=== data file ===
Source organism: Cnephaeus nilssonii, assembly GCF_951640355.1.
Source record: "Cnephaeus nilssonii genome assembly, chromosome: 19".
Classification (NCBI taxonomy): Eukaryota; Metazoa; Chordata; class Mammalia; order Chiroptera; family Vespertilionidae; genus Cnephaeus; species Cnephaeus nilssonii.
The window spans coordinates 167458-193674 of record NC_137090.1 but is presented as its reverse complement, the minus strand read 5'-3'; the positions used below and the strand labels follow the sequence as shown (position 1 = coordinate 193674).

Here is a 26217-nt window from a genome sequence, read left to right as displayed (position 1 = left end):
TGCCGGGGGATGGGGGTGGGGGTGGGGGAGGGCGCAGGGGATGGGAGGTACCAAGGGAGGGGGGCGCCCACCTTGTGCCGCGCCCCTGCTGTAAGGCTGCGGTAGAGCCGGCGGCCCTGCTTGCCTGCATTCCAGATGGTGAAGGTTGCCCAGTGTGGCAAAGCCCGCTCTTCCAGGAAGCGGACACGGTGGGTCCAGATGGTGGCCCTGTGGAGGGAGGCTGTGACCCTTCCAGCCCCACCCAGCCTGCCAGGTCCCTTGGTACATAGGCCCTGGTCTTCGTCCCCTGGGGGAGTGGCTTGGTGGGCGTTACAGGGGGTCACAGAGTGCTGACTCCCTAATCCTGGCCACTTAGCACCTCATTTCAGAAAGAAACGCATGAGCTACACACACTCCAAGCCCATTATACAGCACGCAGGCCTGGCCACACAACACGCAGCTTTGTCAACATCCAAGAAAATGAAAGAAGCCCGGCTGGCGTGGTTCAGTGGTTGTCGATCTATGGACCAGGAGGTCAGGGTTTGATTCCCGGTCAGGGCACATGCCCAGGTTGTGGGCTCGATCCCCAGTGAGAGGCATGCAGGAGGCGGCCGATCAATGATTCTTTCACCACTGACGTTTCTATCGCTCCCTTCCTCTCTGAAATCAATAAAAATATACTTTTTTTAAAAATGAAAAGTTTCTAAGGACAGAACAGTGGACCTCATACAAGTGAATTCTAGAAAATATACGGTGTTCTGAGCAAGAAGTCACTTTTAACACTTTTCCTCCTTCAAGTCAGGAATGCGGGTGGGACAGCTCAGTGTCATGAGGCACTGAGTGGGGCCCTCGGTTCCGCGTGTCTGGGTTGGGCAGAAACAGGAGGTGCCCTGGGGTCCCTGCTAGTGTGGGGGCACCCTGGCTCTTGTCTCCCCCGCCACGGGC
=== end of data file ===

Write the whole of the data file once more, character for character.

Source organism: Cnephaeus nilssonii, assembly GCF_951640355.1.
Source record: "Cnephaeus nilssonii genome assembly, chromosome: 19".
Classification (NCBI taxonomy): Eukaryota; Metazoa; Chordata; class Mammalia; order Chiroptera; family Vespertilionidae; genus Cnephaeus; species Cnephaeus nilssonii.
The window spans coordinates 167458-193674 of record NC_137090.1 but is presented as its reverse complement, the minus strand read 5'-3'; the positions used below and the strand labels follow the sequence as shown (position 1 = coordinate 193674).

Here is a 26217-nt window from a genome sequence, read left to right as displayed (position 1 = left end):
TGCCGGGGGATGGGGGTGGGGGTGGGGGAGGGCGCAGGGGATGGGAGGTACCAAGGGAGGGGGGCGCCCACCTTGTGCCGCGCCCCTGCTGTAAGGCTGCGGTAGAGCCGGCGGCCCTGCTTGCCTGCATTCCAGATGGTGAAGGTTGCCCAGTGTGGCAAAGCCCGCTCTTCCAGGAAGCGGACACGGTGGGTCCAGATGGTGGCCCTGTGGAGGGAGGCTGTGACCCTTCCAGCCCCACCCAGCCTGCCAGGTCCCTTGGTACATAGGCCCTGGTCTTCGTCCCCTGGGGGAGTGGCTTGGTGGGCGTTACAGGGGGTCACAGAGTGCTGACTCCCTAATCCTGGCCACTTAGCACCTCATTTCAGAAAGAAACGCATGAGCTACACACACTCCAAGCCCATTATACAGCACGCAGGCCTGGCCACACAACACGCAGCTTTGTCAACATCCAAGAAAATGAAAGAAGCCCGGCTGGCGTGGTTCAGTGGTTGTCGATCTATGGACCAGGAGGTCAGGGTTTGATTCCCGGTCAGGGCACATGCCCAGGTTGTGGGCTCGATCCCCAGTGAGAGGCATGCAGGAGGCGGCCGATCAATGATTCTTTCACCACTGACGTTTCTATCGCTCCCTTCCTCTCTGAAATCAATAAAAATATACTTTTTTTAAAAATGAAAAGTTTCTAAGGACAGAACAGTGGACCTCATACAAGTGAATTCTAGAAAATATACGGTGTTCTGAGCAAGAAGTCACTTTTAACACTTTTCCTCCTTCAAGTCAGGAATGCGGGTGGGACAGCTCAGTGTCATGAGGCACTGAGTGGGGCCCTCGGTTCCGCGTGTCTGGGTTGGGCAGAAACAGGAGGTGCCCTGGGGTCCCTGCTAGTGTGGGGGCACCCTGGCTCTTGTCTCCCCCGCCACGGGC